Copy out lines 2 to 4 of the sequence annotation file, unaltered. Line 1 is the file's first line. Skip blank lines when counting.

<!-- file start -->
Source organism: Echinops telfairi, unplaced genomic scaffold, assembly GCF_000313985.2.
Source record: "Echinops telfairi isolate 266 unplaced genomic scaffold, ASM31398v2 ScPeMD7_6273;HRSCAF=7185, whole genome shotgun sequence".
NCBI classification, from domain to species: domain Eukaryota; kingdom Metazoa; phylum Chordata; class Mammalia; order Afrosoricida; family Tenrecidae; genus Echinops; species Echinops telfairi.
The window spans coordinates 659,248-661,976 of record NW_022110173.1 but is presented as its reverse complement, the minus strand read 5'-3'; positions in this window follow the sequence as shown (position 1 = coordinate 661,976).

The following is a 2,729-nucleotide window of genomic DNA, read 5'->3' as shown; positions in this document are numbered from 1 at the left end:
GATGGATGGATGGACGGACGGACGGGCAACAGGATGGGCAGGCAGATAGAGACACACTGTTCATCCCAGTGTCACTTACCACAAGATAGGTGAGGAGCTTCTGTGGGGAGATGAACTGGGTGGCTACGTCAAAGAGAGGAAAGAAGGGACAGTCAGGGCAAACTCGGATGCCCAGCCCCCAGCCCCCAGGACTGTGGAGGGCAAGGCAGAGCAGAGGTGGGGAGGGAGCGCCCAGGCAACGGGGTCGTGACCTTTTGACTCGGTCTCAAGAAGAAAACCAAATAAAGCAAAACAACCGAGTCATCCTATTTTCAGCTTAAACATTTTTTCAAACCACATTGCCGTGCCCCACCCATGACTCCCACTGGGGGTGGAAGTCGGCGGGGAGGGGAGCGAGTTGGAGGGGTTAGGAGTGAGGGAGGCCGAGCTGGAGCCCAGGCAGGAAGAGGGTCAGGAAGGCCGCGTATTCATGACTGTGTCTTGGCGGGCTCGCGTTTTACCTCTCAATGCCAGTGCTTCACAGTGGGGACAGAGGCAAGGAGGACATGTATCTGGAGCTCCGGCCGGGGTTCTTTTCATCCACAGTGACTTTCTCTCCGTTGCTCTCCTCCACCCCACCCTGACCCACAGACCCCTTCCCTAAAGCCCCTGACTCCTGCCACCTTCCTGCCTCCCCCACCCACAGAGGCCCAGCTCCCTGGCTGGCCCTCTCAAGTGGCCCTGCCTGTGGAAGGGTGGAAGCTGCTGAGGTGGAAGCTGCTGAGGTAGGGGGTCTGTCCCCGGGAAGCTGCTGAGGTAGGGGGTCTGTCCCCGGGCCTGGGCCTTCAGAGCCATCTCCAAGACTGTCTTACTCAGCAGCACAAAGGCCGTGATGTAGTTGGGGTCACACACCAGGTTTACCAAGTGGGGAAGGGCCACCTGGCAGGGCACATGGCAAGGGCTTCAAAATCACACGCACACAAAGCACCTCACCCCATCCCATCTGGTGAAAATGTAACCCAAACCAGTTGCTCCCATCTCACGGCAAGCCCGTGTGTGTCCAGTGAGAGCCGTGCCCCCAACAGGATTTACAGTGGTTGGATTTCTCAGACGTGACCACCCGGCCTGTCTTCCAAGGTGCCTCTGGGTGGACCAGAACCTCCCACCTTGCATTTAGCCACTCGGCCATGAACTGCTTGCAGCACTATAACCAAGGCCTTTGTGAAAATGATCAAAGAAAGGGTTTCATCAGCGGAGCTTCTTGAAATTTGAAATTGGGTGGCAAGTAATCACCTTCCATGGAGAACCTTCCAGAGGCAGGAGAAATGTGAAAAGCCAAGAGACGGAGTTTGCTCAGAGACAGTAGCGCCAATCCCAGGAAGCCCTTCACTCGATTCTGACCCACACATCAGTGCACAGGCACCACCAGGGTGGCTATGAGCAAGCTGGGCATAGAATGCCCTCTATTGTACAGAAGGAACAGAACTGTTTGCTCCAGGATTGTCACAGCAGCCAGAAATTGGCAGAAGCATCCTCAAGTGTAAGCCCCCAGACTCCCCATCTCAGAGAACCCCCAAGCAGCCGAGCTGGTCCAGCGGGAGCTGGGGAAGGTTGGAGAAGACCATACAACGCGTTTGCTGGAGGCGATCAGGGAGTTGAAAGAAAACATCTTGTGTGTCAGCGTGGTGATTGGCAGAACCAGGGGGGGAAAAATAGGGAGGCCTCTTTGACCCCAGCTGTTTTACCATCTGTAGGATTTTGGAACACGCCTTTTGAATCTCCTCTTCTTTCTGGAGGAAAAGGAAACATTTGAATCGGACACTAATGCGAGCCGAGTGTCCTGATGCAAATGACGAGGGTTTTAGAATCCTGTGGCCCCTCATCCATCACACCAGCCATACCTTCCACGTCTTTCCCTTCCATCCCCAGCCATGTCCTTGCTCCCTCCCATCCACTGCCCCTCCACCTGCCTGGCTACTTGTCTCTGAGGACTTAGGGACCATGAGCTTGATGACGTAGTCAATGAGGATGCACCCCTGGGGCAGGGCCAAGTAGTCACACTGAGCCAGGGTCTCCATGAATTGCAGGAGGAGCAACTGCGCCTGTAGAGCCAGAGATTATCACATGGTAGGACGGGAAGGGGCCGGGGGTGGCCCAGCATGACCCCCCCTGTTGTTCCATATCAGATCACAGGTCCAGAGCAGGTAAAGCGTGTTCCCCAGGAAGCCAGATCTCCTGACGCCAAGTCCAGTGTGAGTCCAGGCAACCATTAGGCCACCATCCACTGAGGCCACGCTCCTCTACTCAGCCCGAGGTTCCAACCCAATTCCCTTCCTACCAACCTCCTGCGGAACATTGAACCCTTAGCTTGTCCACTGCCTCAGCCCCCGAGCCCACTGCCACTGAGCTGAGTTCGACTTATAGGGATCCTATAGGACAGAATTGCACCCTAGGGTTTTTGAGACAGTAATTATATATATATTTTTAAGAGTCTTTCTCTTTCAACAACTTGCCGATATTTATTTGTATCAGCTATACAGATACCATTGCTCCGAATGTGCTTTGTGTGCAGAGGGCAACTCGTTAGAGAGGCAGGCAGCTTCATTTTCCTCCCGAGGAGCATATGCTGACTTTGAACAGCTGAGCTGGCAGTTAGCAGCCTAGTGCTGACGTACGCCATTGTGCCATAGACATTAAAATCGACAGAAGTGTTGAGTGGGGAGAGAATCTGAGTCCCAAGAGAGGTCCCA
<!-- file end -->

Source record: "Echinops telfairi isolate 266 unplaced genomic scaffold, ASM31398v2 ScPeMD7_6273;HRSCAF=7185, whole genome shotgun sequence".
NCBI classification, from domain to species: domain Eukaryota; kingdom Metazoa; phylum Chordata; class Mammalia; order Afrosoricida; family Tenrecidae; genus Echinops; species Echinops telfairi.
The window spans coordinates 659,248-661,976 of record NW_022110173.1 but is presented as its reverse complement, the minus strand read 5'-3'; positions in this window follow the sequence as shown (position 1 = coordinate 661,976).